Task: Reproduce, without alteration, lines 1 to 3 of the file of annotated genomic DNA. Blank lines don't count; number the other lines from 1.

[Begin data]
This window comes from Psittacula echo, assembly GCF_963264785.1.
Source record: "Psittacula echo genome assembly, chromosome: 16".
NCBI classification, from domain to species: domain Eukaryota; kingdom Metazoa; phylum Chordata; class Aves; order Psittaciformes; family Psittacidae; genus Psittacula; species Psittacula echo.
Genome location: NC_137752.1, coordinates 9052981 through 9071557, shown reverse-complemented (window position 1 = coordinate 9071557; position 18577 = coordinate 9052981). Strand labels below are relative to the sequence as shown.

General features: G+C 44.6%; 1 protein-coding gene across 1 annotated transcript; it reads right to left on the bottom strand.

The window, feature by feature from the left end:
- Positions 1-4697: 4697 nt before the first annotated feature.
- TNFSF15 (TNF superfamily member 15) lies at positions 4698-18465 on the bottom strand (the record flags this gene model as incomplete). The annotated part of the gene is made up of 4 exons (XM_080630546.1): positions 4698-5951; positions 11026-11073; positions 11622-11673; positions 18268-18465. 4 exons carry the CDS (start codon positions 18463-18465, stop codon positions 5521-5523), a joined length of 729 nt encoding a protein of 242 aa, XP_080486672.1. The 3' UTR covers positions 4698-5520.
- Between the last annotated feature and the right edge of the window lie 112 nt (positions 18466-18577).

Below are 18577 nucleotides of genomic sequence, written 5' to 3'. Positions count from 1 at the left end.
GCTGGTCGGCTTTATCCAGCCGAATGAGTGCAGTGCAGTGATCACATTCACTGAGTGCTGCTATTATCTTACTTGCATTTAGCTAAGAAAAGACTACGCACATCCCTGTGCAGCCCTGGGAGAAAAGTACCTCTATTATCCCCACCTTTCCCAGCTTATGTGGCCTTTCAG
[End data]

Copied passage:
This window comes from Psittacula echo, assembly GCF_963264785.1.
Source record: "Psittacula echo genome assembly, chromosome: 16".
NCBI classification, from domain to species: domain Eukaryota; kingdom Metazoa; phylum Chordata; class Aves; order Psittaciformes; family Psittacidae; genus Psittacula; species Psittacula echo.